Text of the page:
Using precarious particles called polaritons that straddle the worlds of light and matter, University of Michigan, Ann Arbor, researchers have demonstrated a new, practical and potentially more efficient way to make a coherent laser-like beam. They say that their first-time polariton laser is fueled by electrical current as opposed to light, and works at room temperature, rather than way below zero.

Those attributes, they say, make the device the most real-world ready of the handful of polariton lasers ever developed. This could advance efforts to put lasers on computer circuits to replace wire connections, leading to smaller and more powerful electronics. It may also have applications in medical devices and treatments and more.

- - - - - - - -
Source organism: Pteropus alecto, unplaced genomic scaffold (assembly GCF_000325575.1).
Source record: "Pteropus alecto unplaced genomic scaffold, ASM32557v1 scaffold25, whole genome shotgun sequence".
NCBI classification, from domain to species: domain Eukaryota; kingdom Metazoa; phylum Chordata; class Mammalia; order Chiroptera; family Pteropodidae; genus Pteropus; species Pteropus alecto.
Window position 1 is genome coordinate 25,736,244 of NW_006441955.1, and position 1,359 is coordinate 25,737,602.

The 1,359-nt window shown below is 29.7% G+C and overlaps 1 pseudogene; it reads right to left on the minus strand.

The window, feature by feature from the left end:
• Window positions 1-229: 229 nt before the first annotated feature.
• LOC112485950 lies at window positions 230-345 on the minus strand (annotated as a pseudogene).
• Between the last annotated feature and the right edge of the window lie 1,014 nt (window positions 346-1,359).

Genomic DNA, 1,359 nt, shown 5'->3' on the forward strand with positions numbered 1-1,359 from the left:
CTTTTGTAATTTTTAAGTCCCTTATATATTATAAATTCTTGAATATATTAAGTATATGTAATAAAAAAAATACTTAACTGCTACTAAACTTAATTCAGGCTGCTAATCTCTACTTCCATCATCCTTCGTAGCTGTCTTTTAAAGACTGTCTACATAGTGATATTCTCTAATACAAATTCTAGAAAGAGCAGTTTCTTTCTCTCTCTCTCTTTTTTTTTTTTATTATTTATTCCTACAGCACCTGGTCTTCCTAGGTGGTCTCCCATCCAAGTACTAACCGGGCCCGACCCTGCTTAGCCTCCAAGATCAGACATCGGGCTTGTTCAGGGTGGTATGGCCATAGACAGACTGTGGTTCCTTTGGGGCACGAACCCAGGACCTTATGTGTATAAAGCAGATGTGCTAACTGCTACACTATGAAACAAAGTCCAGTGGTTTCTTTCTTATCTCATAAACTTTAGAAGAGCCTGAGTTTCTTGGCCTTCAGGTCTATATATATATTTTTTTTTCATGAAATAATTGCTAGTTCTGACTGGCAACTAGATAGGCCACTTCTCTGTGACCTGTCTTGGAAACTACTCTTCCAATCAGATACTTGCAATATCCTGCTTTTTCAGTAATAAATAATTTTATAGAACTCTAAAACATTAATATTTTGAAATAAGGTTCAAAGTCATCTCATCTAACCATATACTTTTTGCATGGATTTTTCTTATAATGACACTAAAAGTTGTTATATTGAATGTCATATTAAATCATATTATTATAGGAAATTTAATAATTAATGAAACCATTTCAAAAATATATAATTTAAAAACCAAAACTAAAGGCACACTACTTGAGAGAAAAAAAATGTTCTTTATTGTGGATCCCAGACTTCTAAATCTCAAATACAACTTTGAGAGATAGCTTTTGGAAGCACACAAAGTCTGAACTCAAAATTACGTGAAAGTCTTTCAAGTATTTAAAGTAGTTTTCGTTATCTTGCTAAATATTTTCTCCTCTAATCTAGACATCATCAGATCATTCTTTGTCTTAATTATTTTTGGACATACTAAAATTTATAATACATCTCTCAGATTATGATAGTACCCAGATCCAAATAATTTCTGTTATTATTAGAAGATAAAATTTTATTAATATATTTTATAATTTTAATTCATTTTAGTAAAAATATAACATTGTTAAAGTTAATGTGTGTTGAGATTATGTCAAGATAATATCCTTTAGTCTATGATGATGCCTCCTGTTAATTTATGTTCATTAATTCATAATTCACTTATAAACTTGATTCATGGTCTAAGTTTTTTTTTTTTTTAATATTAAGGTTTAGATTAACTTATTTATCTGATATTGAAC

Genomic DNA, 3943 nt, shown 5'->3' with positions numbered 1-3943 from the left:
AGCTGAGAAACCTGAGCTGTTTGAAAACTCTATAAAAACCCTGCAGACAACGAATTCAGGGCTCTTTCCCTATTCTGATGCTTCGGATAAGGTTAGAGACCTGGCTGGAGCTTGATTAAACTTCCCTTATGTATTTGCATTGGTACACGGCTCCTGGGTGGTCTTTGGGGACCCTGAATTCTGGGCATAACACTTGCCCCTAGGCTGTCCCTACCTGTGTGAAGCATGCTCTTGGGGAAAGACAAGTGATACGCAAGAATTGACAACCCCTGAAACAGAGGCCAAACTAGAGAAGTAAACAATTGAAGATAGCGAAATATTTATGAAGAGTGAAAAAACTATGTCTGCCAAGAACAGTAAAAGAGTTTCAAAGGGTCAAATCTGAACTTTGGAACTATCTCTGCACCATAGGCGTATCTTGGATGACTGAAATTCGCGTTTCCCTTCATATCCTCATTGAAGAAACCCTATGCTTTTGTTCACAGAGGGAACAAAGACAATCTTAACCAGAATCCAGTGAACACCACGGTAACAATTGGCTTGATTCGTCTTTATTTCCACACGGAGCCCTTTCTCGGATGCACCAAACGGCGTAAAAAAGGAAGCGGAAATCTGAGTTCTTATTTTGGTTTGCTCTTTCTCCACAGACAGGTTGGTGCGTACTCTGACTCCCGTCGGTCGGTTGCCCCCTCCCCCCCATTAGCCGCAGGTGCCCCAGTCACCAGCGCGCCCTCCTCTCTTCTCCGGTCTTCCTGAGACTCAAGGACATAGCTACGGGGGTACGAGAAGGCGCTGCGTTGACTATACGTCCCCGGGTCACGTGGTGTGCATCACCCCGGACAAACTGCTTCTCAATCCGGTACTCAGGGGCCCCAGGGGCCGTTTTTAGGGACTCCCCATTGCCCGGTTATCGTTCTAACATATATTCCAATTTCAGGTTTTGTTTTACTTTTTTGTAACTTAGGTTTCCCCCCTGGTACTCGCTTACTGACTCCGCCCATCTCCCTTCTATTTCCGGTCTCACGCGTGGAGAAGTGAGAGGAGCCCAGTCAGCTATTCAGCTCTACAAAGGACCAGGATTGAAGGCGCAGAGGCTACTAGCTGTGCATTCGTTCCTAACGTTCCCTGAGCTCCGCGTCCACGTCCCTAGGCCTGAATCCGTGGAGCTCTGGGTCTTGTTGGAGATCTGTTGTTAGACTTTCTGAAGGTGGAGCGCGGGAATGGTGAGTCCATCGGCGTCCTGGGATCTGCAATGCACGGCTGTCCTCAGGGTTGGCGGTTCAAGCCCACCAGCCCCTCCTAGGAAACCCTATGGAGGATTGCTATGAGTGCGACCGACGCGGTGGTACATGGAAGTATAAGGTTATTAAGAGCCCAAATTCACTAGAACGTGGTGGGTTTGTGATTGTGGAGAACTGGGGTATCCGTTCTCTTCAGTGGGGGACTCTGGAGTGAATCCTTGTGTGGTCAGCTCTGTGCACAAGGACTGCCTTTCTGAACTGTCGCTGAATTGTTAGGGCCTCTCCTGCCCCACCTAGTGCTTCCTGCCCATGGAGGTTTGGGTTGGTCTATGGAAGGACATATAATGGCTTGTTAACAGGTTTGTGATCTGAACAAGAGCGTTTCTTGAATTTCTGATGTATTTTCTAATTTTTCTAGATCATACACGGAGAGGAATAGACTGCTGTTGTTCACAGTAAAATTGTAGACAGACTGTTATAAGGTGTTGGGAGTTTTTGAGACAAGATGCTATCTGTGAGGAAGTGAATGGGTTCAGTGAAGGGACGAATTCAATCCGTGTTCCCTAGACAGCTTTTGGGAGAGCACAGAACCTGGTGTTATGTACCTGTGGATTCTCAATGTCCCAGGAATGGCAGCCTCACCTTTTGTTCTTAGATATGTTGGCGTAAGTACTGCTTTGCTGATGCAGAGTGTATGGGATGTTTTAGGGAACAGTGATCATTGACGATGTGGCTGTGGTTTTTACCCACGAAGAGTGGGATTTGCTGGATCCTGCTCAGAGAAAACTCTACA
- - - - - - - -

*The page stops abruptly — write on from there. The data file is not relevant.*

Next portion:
A polariton is part light and part matter. Polariton lasers harness these particles to emit light. They are predicted to be more energy efficient than traditional lasers. The new prototype requires 250 times less electricity to operate than its conventional counterpart made of the same material.

The design the team used helped them achieve the beam with an electrical rather than light input signal. Getting the electrical current into the system requires electrodes sandwiching the gallium nitride and several layers of mirrors to render the electrical signal useable. Other groups' approaches put the electrodes outside the mirrors. They said it was tough to get the signal strong enough under those circumstances. So they deconstructed the “sandwich” and put the mirrors on the sides of the gallium nitride and left the electrodes on the top and bottom.

Their research was published online in Physical Review Letters yesterday.

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